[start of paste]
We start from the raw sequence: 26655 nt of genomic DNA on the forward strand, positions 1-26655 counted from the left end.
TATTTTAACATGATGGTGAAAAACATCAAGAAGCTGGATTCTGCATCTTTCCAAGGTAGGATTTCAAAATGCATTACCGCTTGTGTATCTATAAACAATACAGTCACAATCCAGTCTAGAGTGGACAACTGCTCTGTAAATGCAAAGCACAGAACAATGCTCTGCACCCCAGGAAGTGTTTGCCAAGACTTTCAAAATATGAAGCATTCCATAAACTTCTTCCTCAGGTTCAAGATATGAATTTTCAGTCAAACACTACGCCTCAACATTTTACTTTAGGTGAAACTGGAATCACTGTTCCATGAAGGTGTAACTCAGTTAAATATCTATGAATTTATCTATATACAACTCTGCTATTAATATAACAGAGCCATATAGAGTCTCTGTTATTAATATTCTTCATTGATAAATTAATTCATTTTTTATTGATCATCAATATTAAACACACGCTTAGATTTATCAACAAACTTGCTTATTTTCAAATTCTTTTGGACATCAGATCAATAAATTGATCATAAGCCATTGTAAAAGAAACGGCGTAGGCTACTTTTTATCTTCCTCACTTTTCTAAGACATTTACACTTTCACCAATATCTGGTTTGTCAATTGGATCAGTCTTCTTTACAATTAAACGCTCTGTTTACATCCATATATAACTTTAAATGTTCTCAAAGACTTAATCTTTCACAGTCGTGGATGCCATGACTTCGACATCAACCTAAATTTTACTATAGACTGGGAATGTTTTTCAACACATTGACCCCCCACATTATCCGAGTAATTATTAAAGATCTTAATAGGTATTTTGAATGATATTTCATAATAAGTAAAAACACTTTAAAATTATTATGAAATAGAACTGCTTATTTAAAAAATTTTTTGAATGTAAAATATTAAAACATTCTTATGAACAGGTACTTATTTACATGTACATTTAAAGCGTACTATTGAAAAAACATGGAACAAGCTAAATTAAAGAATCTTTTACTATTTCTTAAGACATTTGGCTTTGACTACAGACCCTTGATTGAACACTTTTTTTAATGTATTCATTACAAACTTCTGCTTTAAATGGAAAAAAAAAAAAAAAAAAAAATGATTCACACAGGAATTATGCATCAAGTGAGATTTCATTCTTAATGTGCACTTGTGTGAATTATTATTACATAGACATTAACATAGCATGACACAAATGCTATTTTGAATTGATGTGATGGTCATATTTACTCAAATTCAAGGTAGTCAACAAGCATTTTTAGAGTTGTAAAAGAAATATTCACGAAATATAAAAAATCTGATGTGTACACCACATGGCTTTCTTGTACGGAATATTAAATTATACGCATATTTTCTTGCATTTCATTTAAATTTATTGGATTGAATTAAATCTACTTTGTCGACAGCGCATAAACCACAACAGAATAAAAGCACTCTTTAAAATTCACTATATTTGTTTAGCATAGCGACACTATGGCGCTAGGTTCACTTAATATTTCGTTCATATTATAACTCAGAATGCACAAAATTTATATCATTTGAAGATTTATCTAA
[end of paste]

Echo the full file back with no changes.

We start from the raw sequence: 26655 nt of genomic DNA on the forward strand, positions 1-26655 counted from the left end.
TATTTTAACATGATGGTGAAAAACATCAAGAAGCTGGATTCTGCATCTTTCCAAGGTAGGATTTCAAAATGCATTACCGCTTGTGTATCTATAAACAATACAGTCACAATCCAGTCTAGAGTGGACAACTGCTCTGTAAATGCAAAGCACAGAACAATGCTCTGCACCCCAGGAAGTGTTTGCCAAGACTTTCAAAATATGAAGCATTCCATAAACTTCTTCCTCAGGTTCAAGATATGAATTTTCAGTCAAACACTACGCCTCAACATTTTACTTTAGGTGAAACTGGAATCACTGTTCCATGAAGGTGTAACTCAGTTAAATATCTATGAATTTATCTATATACAACTCTGCTATTAATATAACAGAGCCATATAGAGTCTCTGTTATTAATATTCTTCATTGATAAATTAATTCATTTTTTATTGATCATCAATATTAAACACACGCTTAGATTTATCAACAAACTTGCTTATTTTCAAATTCTTTTGGACATCAGATCAATAAATTGATCATAAGCCATTGTAAAAGAAACGGCGTAGGCTACTTTTTATCTTCCTCACTTTTCTAAGACATTTACACTTTCACCAATATCTGGTTTGTCAATTGGATCAGTCTTCTTTACAATTAAACGCTCTGTTTACATCCATATATAACTTTAAATGTTCTCAAAGACTTAATCTTTCACAGTCGTGGATGCCATGACTTCGACATCAACCTAAATTTTACTATAGACTGGGAATGTTTTTCAACACATTGACCCCCCACATTATCCGAGTAATTATTAAAGATCTTAATAGGTATTTTGAATGATATTTCATAATAAGTAAAAACACTTTAAAATTATTATGAAATAGAACTGCTTATTTAAAAAATTTTTTGAATGTAAAATATTAAAACATTCTTATGAACAGGTACTTATTTACATGTACATTTAAAGCGTACTATTGAAAAAACATGGAACAAGCTAAATTAAAGAATCTTTTACTATTTCTTAAGACATTTGGCTTTGACTACAGACCCTTGATTGAACACTTTTTTTAATGTATTCATTACAAACTTCTGCTTTAAATGGAAAAAAAAAAAAAAAAAAAAATGATTCACACAGGAATTATGCATCAAGTGAGATTTCATTCTTAATGTGCACTTGTGTGAATTATTATTACATAGACATTAACATAGCATGACACAAATGCTATTTTGAATTGATGTGATGGTCATATTTACTCAAATTCAAGGTAGTCAACAAGCATTTTTAGAGTTGTAAAAGAAATATTCACGAAATATAAAAAATCTGATGTGTACACCACATGGCTTTCTTGTACGGAATATTAAATTATACGCATATTTTCTTGCATTTCATTTAAATTTATTGGATTGAATTAAATCTACTTTGTCGACAGCGCATAAACCACAACAGAATAAAAGCACTCTTTAAAATTCACTATATTTGTTTAGCATAGCGACACTATGGCGCTAGGTTCACTTAATATTTCGTTCATATTATAACTCAGAATGCACAAAATTTATATCATTTGAAGATTTATCTAA